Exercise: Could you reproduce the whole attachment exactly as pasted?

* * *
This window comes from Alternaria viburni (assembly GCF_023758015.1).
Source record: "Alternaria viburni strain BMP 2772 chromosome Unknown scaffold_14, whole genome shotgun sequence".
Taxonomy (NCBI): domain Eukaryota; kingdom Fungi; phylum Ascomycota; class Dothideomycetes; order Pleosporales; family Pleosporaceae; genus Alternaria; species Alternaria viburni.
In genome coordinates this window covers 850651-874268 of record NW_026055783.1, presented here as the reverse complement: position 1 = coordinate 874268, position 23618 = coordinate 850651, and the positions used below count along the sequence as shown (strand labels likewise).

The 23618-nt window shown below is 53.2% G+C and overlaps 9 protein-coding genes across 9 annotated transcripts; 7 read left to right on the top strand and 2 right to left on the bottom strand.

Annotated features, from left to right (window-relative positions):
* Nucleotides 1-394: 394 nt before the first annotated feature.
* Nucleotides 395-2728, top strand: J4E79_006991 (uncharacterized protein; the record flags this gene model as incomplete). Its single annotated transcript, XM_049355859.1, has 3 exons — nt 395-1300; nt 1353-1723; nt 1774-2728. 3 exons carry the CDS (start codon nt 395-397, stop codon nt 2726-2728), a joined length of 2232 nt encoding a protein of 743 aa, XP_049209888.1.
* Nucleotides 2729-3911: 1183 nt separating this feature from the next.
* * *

This window comes from Alternaria viburni (assembly GCF_023758015.1).
Source record: "Alternaria viburni strain BMP 2772 chromosome Unknown scaffold_14, whole genome shotgun sequence".
Taxonomy (NCBI): domain Eukaryota; kingdom Fungi; phylum Ascomycota; class Dothideomycetes; order Pleosporales; family Pleosporaceae; genus Alternaria; species Alternaria viburni.
In genome coordinates this window covers 850651-874268 of record NW_026055783.1, presented here as the reverse complement: position 1 = coordinate 874268, position 23618 = coordinate 850651, and the positions used below count along the sequence as shown (strand labels likewise).

The 23618-nt window shown below is 53.2% G+C and overlaps 9 protein-coding genes across 9 annotated transcripts; 7 read left to right on the top strand and 2 right to left on the bottom strand.

Annotated features, from left to right (window-relative positions):
* Nucleotides 1-394: 394 nt before the first annotated feature.
* Nucleotides 395-2728, top strand: J4E79_006991 (uncharacterized protein; the record flags this gene model as incomplete). Its single annotated transcript, XM_049355859.1, has 3 exons — nt 395-1300; nt 1353-1723; nt 1774-2728. 3 exons carry the CDS (start codon nt 395-397, stop codon nt 2726-2728), a joined length of 2232 nt encoding a protein of 743 aa, XP_049209888.1.
* Nucleotides 2729-3911: 1183 nt separating this feature from the next.